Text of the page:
What was remarkable about the congressman was not just his willingness to stand against many others in 1942 and break the silence about the plight of the Jews in Europe. (And break the silence he did– in a congressional record from March 2, 1943, he quoted from a full page ad in the New York Times placed by the Committee for a Jewish Army of which he was a member, saying: “Daily, hourly, the greatest crime of all time is being committed. A defenseless and innocent people is being slaughtered in a wholesale massacre of millions. What is more tragic is they are dying for no reason or purpose…Already 2,000,000 of the Jews in German-occupied Europe have been murdered. The evidence is in the files of our own State Department.”)
D’Alesandro Jr. went one step further; he made a literal call to arms! Already in 1942, he spoke in front of the Speaker of the House on behalf of the committee to form a Jewish Army which would support 200,000 Jews who were willing to go and fight for their brethren in Europe. Can you imagine what would have happened had the House of Representatives accepted his proposal and armed and sent hundreds of thousands of Jews to go fight and save their relatives from the gas chambers?
He pleaded with Congress to “do all we can to see that this basic justice not be denied to the descendants of Jeptha and Deborah, the Maccabees and Bar Kochba”. What passion! What foresight! While his plans did not come to fruition and the horrors continued, Medoff reports that ultimately, Roosevelt did get the message and in early 1944 he established the War Refugee Board which played a key role in saving more than 200,000 Jews from the Holocaust!
After the Holocaust, D’Alesandro turned his efforts towards Palestine and to supporting the Jews’ right to build their homeland. In a statement he made before the Committee on Foreign Affairs in 1944 he staunchly supported the Wright-Compton resolution which sought to remind the British government to stand by their mandate presented in the Balfour Declaration and give the Jews a homeland. He concluded with a heartfelt message: “there is one country which was designated by the nations of the world after the last World War as the national home for the Jewish people-that country is Palestine-the land of their forefathers.”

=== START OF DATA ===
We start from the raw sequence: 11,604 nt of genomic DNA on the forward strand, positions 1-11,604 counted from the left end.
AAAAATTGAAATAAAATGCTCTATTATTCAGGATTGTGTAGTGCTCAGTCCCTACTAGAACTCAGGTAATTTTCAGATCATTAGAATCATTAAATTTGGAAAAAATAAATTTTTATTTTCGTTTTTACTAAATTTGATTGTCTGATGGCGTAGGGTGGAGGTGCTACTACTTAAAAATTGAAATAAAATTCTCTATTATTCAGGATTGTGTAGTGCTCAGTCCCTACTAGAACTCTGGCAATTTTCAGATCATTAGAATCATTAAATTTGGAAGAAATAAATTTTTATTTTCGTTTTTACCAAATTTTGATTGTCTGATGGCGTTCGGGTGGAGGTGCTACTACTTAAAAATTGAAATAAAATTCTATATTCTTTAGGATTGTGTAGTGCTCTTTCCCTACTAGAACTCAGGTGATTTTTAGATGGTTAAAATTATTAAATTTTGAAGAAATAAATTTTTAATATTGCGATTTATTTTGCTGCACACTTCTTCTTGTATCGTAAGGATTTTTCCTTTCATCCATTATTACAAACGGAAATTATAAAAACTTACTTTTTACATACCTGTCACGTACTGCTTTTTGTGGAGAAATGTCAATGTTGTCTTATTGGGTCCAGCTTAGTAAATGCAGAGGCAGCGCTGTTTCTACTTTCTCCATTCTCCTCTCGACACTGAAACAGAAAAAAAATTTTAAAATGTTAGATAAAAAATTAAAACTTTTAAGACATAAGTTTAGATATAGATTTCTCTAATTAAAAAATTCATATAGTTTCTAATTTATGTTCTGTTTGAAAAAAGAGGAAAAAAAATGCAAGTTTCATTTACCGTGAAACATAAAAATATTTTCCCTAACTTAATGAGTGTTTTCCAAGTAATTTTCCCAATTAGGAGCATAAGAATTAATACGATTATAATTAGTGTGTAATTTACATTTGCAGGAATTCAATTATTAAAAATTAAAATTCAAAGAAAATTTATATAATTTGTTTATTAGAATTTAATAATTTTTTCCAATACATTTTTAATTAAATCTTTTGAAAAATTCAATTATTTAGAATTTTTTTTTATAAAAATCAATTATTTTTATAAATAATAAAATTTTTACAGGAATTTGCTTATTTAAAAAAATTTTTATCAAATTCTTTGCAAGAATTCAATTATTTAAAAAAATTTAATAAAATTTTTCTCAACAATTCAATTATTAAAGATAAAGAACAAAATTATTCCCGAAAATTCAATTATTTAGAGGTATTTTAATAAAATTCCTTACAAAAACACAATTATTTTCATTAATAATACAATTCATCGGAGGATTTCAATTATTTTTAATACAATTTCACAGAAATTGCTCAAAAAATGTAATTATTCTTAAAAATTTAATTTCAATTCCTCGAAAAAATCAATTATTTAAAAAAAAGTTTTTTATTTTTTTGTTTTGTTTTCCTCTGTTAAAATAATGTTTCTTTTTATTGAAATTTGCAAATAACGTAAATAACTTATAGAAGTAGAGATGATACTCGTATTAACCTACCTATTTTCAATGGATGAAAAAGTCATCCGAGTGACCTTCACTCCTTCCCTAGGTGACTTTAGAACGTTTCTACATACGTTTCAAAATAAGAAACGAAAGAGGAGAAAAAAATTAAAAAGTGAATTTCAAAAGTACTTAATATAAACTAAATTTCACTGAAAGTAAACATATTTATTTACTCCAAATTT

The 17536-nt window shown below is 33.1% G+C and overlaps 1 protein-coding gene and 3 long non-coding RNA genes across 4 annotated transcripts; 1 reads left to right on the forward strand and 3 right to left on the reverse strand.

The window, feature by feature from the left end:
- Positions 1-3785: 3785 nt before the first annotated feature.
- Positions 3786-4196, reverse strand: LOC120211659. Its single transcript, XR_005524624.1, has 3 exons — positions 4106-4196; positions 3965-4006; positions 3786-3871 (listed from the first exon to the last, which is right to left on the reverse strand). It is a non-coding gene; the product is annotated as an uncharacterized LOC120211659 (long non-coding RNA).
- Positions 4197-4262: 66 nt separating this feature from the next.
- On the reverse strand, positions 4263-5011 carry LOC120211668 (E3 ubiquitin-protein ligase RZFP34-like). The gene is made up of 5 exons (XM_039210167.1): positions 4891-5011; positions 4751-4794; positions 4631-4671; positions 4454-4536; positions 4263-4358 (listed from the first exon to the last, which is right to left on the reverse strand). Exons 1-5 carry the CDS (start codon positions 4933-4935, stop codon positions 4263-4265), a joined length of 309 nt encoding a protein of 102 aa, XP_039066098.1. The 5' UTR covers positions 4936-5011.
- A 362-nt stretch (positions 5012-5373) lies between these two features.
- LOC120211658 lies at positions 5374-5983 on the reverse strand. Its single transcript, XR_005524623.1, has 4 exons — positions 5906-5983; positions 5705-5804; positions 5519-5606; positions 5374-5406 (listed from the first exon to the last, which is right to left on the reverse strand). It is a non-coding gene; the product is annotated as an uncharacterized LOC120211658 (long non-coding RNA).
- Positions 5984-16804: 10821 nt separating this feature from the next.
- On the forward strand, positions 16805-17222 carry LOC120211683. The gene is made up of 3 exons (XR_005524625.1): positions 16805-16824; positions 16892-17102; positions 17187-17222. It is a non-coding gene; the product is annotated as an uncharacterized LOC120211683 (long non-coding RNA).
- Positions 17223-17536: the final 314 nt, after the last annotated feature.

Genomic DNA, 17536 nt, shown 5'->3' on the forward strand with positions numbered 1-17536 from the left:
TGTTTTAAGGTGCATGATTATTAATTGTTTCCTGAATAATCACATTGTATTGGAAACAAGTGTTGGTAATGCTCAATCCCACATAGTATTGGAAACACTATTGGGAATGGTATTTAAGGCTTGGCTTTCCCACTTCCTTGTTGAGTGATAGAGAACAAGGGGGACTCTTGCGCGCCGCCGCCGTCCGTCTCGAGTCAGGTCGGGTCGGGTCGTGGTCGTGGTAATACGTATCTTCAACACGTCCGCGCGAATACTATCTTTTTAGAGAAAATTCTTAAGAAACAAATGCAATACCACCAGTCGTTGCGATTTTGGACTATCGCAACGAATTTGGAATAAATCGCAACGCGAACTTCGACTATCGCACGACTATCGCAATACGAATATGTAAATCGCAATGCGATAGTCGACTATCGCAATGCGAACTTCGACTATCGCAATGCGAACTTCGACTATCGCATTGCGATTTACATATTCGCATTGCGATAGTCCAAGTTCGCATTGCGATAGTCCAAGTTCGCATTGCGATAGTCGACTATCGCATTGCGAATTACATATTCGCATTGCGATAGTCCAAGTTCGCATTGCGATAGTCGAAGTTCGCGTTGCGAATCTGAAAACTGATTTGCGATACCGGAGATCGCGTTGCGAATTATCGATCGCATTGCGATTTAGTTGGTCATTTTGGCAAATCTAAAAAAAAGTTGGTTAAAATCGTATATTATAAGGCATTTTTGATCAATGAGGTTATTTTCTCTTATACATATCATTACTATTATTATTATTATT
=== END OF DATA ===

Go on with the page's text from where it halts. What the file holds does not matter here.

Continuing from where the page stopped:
D’Alesandro Jr. had guts; he spoke out even when his own party wouldn’t. He would break ranks with Roosevelt about the Holocaust and break ranks with Truman about ‘Palestine’ as the Jewish homeland before Truman adopted this position. He was truly passionate about the Jewish people, their welfare and their ultimate right to have a homeland.
Perhaps this kind of clarity was transmitted to Nancy as she was growing up; perhaps she understood at a young age the special relationship Americans would have the Jewish people and the responsibility not just to speak out for Israel but to take steps, sometimes unpopular ones, to support Jews, fight anti-Semitism and champion the Zionist cause.
I am sure that her father, Congressman Thomas D’Alesandro Jr., will be smiling down from heaven as his daughter continues to walk in his footsteps, speaking out for truth and justice, and taking active steps to ensure the continued support for the Jewish people and the State of Israel.